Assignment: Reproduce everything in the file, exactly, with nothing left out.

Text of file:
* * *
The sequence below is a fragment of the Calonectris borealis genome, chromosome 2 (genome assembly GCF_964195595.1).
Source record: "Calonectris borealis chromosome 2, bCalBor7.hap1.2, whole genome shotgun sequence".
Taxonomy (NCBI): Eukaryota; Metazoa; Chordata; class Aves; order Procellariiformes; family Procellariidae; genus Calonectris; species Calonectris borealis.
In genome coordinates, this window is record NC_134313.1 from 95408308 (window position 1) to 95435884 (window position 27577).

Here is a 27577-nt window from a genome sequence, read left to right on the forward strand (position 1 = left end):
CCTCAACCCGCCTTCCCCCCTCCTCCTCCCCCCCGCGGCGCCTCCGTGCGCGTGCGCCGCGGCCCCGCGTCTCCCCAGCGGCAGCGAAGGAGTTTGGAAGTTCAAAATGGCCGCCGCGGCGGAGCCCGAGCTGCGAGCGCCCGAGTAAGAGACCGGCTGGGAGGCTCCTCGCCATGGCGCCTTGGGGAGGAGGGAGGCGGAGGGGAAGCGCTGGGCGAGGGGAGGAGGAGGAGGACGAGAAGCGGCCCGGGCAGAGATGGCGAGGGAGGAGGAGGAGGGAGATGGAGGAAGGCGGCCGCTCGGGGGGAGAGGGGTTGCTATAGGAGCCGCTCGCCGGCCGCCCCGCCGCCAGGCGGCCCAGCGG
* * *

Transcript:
The sequence below is a fragment of the Calonectris borealis genome, chromosome 2 (genome assembly GCF_964195595.1).
Source record: "Calonectris borealis chromosome 2, bCalBor7.hap1.2, whole genome shotgun sequence".
Taxonomy (NCBI): Eukaryota; Metazoa; Chordata; class Aves; order Procellariiformes; family Procellariidae; genus Calonectris; species Calonectris borealis.
In genome coordinates, this window is record NC_134313.1 from 95408308 (window position 1) to 95435884 (window position 27577).

Here is a 27577-nt window from a genome sequence, read left to right on the forward strand (position 1 = left end):
CCTCAACCCGCCTTCCCCCCTCCTCCTCCCCCCCGCGGCGCCTCCGTGCGCGTGCGCCGCGGCCCCGCGTCTCCCCAGCGGCAGCGAAGGAGTTTGGAAGTTCAAAATGGCCGCCGCGGCGGAGCCCGAGCTGCGAGCGCCCGAGTAAGAGACCGGCTGGGAGGCTCCTCGCCATGGCGCCTTGGGGAGGAGGGAGGCGGAGGGGAAGCGCTGGGCGAGGGGAGGAGGAGGAGGACGAGAAGCGGCCCGGGCAGAGATGGCGAGGGAGGAGGAGGAGGGAGATGGAGGAAGGCGGCCGCTCGGGGGGAGAGGGGTTGCTATAGGAGCCGCTCGCCGGCCGCCCCGCCGCCAGGCGGCCCAGCGG